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AT THIS HOUR
Pennsylvania House Race Too Close to Call; Lavish Dining Set Puts Carson in Hot Seat; Source: More White House Shakeups to Come; U.K. Expels 23 Russian Diplomats over Poisoning of Ex-Spy; Radio Host & Stormy Daniels Talked Alleged Trump Affair in 2007. Aired 11:30-12p ET
Aired March 14, 2018 - 11:30 ET
THIS IS A RUSH TRANSCRIPT. THIS COPY MAY NOT BE IN ITS FINAL FORM AND MAY BE UPDATED.
[11:30:00] JASON CARROLL, CNN NATIONAL CORRESPONDENT: -- saying that their efforts in terms of reaching out to the labor community has paid off. The ongoing debate that keeps going on out here is whether or not the president had any effect on this race. It's clear from one perspective that he did, but the candidate last night not giving into that, saying what put him over the top was sticking to the issues that affected here people here in the district the most.
(BEGIN VIDEO CLIP)
CONOR LAMB, (D), PENNSYLVANIA CONGRESSIONAL CANDIDATE: Not really, other than to say that there are plenty of people here still pretty supportive of him from what I can tell. I think that his visits -- he came here twice. I think they probably did contribute to the turnout we saw and, look, I was at the polling place yesterday with cars parked outside of them that had President Trump's bummer sticker on them. He's a popular person here. But I think that what happens when you campaign in real life as much as possible, those divisions go away. Everyone gave me a fair shake. And I know there are people that voted for the president who also voted for me. And I thank them for hearing me out. And I'm looking forwards to fulfilling my promise of actually representing them.
(END VIDEO CLIP)
CARROLL: A couple of things here, this clearly was an upset. There are a lot of Democrats that have reason to celebrate. But once again, Saccone not giving up. Conor Lamb also saying at this point this is a time for Democrats to have found their voice -- Brianna?
BRIANNA KEILAR, CNN ANCHOR: Jason Carroll, do stay warm for us there.
I want to talk about the race with CNN politics reporter and editor- at-large, Chris Cillizza.
We still don't have a certified winner even though you have Democrats saying nope, we got this. That aside, it's close.
CHRIS CILLIZZA, CNN POLITICS REPORTER & CNN EDITOR-AT-LARGE: That's right. KEILAR: What does it mean this key midterm election year?
CILLIZZA: OK, so, I think Conor Lamb is going to win. All of absentees on election day, votes have been counted. There have been legal challenges. He's ahead out of 600 votes out of 200,000 counted. We should be cautious. I think he'll probably win.
What does it mean? It effectively was a tie. When it's this close, it effectively was a time. But that's important. We focus too much on who won and who lost. I think Conor Lamb will win, but we focus too much on that. What should we focus on? This is a district that Donald Trump --
KEILAR: Changes sentiment between a 20-point win.
CILLIZZA: -- won by 20. I counted this morning. There are 119 districts, Brianna, that are less Republican friendly than the one that Conor Lamb looks to have won. Which means there are 119 seats that Republicans currently hold. Republicans currently hold. That's half of their majority, literally half, that are going to be more vulnerable in terms of just the raw numbers of presidential performance than the seat that it looks like Republicans are heading towards a loss in southwestern Pennsylvania.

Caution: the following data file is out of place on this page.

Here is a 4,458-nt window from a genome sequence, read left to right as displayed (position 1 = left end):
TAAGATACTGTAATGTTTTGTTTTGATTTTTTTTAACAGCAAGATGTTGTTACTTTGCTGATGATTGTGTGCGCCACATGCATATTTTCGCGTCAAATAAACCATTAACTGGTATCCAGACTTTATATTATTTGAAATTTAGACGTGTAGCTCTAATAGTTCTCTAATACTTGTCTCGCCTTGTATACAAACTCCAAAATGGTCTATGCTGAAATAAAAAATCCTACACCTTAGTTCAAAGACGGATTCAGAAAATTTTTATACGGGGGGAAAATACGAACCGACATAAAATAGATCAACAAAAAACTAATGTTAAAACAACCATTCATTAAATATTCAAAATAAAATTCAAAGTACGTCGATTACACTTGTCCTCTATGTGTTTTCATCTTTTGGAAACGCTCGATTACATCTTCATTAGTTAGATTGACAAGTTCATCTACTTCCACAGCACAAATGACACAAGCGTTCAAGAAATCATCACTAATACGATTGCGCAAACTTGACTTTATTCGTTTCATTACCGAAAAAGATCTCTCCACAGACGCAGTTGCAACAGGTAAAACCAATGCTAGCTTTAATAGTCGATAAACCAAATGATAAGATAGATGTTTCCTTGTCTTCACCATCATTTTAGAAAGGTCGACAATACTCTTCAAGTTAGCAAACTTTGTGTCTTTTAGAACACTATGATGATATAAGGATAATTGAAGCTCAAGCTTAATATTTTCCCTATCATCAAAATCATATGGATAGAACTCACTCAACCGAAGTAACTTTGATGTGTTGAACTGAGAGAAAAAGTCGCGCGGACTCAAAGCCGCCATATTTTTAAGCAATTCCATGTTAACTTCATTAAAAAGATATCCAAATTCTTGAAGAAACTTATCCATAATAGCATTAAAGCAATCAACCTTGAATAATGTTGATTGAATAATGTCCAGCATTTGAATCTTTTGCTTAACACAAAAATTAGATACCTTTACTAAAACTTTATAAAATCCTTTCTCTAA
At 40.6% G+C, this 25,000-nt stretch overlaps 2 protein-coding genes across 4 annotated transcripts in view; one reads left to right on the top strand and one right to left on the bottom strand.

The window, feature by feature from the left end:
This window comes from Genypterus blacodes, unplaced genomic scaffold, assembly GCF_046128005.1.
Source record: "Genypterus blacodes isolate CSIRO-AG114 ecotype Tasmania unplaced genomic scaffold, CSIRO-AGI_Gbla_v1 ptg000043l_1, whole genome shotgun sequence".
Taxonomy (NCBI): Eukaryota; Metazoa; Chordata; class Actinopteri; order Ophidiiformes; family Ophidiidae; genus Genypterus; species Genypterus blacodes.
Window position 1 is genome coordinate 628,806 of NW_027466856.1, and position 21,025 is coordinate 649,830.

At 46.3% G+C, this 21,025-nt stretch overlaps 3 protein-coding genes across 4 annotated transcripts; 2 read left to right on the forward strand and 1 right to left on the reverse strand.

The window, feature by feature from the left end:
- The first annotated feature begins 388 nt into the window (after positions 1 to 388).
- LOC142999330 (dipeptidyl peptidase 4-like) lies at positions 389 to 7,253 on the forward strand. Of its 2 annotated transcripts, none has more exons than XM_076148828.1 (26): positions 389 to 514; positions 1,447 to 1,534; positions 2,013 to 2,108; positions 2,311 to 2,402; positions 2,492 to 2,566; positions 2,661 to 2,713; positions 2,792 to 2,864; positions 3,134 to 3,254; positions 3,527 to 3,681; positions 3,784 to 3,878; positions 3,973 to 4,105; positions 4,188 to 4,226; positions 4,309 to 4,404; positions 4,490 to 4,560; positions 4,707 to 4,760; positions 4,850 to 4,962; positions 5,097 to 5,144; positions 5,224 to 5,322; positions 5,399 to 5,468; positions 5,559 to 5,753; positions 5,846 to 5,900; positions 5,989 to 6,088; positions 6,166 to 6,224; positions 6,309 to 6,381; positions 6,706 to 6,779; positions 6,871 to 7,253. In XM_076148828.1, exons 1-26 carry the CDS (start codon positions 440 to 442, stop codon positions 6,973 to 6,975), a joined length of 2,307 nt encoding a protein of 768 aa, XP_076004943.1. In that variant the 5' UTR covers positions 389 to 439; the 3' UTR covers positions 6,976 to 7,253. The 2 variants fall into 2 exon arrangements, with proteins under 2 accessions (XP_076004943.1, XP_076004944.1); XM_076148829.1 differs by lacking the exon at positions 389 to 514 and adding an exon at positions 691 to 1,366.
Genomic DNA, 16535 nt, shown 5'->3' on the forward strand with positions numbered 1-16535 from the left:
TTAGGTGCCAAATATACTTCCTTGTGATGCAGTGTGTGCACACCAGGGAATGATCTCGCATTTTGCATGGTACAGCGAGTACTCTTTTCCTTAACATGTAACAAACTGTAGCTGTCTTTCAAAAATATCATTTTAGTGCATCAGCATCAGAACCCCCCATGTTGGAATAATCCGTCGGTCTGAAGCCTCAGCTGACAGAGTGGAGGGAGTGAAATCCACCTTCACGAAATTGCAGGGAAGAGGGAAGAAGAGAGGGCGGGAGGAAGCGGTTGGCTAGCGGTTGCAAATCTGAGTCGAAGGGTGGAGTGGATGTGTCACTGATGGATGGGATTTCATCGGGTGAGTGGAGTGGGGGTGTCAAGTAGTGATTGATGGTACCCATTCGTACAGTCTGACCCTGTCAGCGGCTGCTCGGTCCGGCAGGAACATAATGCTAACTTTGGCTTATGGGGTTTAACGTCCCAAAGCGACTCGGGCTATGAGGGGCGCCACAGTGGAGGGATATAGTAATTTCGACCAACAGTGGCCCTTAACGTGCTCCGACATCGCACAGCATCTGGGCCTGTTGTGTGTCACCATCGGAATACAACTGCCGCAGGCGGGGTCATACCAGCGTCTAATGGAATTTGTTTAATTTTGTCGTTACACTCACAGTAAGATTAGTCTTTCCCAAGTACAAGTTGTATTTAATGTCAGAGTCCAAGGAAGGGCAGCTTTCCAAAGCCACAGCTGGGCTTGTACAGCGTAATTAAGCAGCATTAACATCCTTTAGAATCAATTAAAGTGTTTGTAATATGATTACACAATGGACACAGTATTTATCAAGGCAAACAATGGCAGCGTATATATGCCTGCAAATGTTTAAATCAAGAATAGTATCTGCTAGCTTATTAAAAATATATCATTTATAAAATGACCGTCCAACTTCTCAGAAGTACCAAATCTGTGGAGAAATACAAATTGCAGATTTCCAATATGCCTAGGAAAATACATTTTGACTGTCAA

KEILAR: Is there any way to see this other than a referendum on President Trump?
CILLIZZA: No. There are other factors. Lamb was younger, military veteran, right profile, had a name in the district. His uncle, his father had been involved in politics at some level. Saccone was an older guy, ran a not very nuanced or updated campaign, spent time in state legislature. There are a number of things. The Republican member of Congress resigned amid a sex scandal. There are things, but that doesn't get you from Trump plus 20 to Lamb plus 627.
KEILAR: It's a good point. Trump campaigned in Virginia and in Alabama. And Republicans in those races lost. He did not campaign in the Georgia special election, the Republican won. So if incumbent Republicans are looking at, whether they want Trump power in the corner, is this going to affect that?
CILLIZZA: I think it depends what your problem is. If your problem is with base motivation, it can't hurt.
CILLIZZA: The issue though, if you're in a district that as all swingy, at all has Independents, Democrats on the fence, Trump being in the district can turn off as many Independents and moderate Republicans as he can energy conservatives, so you have to make a balance there. I still think Trump's best advantage for Republicans is what Obama was in 2010 and 2014. He hurt them in a lot of places going into the campaign. He helped them raise money. Donald Trump can still raise money. You're hearing a lot of, we need to raise money, and this is a wake-up call. Those are true from Republicans as of this race. The question is, can they do anything about it. All of the money in the world doesn't save you from a giant wave politically coming. Democrats knew there was one in 2010 and 2014. They couldn't do anything about it. Republicans knew there was one in 2006. They couldn't do anything about it. Sometimes these things are outside of what you can -
KEILAR: You can control --
CILLIZZA: -- you can control. And is Donald Trump going to go from 40 percent approval to 50 percent approval? If he does, we're having a different conversation. If he doesn't, Republicans need to be very worried.
KEILAR: Chris Cillizza, thank you so much.
CILLIZZA: Thank you.
[11:34:53] KEILAR: Could an expensive dining set cost a cabinet secretary his seat? Coming up, new information about the furniture order that Ben Carson canceled after word got out it would cost taxpayers $31,000. We'll telling you who actually made the request and why it makes you wonder what Ben Carson really knew.